Logging Requirements: When you visit the posted coordinates you will find a plaque with information about the Toronto Magnetic Observatory. Please use the Message Centre link at the top of this cache page to answer the following questions based on the plaque and the information on this cache page:
- When was the plaque affixed to the Transit Pillar? (from the plaque)
- How was Longitude established by the observatory in 1883? (from the plaque)
- Are the magnetic and true north poles in the same location?
- Where is the the agonic line in North America?
- In what country was the magnetic north pole located in 2001?
- What can be the effect of magnetic storms on the sun on the local magnetic declination?
The Earth's magnetic field is believed to be generated by electric currents in the conductive material of its core, created by convection currents due to heat escaping from the core.
Compasses tended to "wander" from north when measurements were taken at different locations or even at a single location over a period of time. The astronomer Edmund Halley noted this and the problems it would cause for navigation in 1701. This is magnetic declination and is a feature of the Earth's magnetic field and local magnetic disturbances in the earth's crust. The Toronto Magnetic Observatory was established to conduct experiments to determine what causes the changes in declination.
Magnetic declination or variation is the angle on the horizontal plane between magnetic north (the direction the north end of a compass needle points, corresponding to the direction of the Earth's magnetic field lines) and true north (the direction along a meridian towards the geographic North Pole). This angle varies depending on position on the Earth's surface, and changes over time.
Changes in declination can be quite large. At Yellowknife, NWT, for example, the declination is changing by more than one degree every three years. On the other hand, at Ottawa, the yearly change in declination is almost zero.
Magnetic declination also undergoes changes that are much more rapid than secular variation and are a result of magnetic activity. These variations can be smooth and cyclic, with amplitudes of several minutes of arc in southern Canada, or, during magnetic storms, large and erratic. Changes in declination become increasingly irregular in both amplitude and frequency as one approaches the North Magnetic Pole, a result of the weak horizontal component of the magnetic field. The number of times per year that a compass user will be affected by changes in declination caused by magnetic storms will depend both on the user's application and location.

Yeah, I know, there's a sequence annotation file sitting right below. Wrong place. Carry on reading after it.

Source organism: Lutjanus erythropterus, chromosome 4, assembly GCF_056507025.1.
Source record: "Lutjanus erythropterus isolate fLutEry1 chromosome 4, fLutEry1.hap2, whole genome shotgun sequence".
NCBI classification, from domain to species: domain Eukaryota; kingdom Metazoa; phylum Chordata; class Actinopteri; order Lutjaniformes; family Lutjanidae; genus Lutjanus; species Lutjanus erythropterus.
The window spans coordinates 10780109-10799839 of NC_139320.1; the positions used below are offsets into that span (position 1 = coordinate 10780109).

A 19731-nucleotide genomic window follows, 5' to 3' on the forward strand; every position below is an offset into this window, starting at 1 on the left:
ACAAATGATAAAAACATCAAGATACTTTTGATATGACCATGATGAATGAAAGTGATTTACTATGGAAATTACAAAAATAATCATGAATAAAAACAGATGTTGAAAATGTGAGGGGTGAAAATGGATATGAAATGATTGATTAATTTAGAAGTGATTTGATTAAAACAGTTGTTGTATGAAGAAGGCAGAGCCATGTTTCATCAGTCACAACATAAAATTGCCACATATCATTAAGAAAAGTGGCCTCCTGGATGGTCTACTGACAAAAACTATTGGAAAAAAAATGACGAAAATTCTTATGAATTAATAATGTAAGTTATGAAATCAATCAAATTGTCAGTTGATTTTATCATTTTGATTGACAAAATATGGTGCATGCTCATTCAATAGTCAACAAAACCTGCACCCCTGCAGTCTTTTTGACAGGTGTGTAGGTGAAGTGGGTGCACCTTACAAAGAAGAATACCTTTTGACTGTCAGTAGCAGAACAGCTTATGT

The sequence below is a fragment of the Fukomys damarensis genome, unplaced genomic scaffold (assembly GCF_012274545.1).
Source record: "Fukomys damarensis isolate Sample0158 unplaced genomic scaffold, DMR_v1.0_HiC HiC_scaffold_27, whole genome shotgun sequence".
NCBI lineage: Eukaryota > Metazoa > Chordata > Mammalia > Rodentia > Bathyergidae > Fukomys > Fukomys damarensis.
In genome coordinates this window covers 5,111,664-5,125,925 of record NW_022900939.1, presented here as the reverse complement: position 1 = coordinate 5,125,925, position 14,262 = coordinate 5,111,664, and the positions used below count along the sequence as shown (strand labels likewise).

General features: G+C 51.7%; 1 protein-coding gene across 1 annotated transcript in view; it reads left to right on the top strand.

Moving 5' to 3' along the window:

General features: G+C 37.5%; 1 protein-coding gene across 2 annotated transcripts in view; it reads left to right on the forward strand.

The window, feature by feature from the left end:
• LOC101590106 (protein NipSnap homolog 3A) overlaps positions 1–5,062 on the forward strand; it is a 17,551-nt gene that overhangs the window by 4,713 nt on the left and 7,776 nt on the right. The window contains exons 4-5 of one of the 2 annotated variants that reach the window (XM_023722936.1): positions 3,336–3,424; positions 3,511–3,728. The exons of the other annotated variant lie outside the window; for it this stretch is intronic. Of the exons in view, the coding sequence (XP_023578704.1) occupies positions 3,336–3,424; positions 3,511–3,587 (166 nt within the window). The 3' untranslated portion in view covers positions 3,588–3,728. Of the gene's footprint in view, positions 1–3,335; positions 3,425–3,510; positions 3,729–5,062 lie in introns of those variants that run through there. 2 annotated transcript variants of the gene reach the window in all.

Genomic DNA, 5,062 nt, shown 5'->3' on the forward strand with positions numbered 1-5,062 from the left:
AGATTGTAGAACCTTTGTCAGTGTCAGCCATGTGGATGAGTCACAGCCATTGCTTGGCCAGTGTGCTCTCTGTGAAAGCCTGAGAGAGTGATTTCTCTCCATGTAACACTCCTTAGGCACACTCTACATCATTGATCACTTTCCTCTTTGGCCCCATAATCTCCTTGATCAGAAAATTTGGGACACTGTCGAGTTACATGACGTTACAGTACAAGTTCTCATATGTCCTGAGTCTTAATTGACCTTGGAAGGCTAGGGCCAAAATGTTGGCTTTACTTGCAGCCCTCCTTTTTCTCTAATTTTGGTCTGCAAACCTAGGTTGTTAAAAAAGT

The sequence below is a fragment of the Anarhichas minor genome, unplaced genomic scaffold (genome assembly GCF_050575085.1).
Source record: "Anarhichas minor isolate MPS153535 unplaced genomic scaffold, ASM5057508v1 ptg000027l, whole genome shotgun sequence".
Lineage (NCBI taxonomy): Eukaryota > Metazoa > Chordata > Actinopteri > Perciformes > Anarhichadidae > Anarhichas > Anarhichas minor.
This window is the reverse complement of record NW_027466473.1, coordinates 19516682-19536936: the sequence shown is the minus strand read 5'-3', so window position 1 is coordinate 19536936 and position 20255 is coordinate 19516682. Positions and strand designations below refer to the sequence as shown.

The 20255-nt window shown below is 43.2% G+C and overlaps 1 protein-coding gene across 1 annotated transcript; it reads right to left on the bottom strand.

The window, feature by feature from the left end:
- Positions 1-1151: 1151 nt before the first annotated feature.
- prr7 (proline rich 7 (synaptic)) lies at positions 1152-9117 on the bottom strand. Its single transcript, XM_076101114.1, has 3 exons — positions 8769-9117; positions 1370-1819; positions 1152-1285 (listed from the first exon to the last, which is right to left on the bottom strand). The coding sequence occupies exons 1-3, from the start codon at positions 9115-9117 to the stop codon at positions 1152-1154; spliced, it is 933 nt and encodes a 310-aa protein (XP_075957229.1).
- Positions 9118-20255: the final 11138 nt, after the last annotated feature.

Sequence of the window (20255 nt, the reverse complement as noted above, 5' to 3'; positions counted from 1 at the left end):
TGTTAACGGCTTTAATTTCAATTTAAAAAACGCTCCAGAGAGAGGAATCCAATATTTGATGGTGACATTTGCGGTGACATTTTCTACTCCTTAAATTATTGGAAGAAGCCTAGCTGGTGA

It is important to remember that the annual change does not remain constant with time. Therefore, using the annual change to update the declination on an old map is likely to result in an error in the updated declination.
The North Magnetic Pole moves over time due to magnetic changes in the Earth's core. In 2001, it was determined by the Geological Survey of Canada to lie near Ellesmere Island in northern Canada at 81.3°N 110.8°W. It was situated at 83.1°N 117.8°W in 2005. In 2009, while still situated within the Canadian Arctic territorial claim at 84.9°N 131.0°W, it was moving toward Russia at between 34 and 37 miles (55 and 60 km) per year. As of 2015, the pole is projected to have moved beyond the Canadian Arctic territorial claim to 86.3°N 160.0°W.
The direction in which a compass needle points is known as magnetic north. In general, this is not exactly the direction of the North Magnetic Pole (or of any other consistent location). Instead, the compass aligns itself to the local geomagnetic field, which varies in a complex manner over the Earth's surface, as well as over time. The local angular difference between magnetic north and true north is called the magnetic declination. Most map coordinate systems are based on true north, and magnetic declination is often shown on map legends so that the direction of true north can be determined from north as indicated by a compass.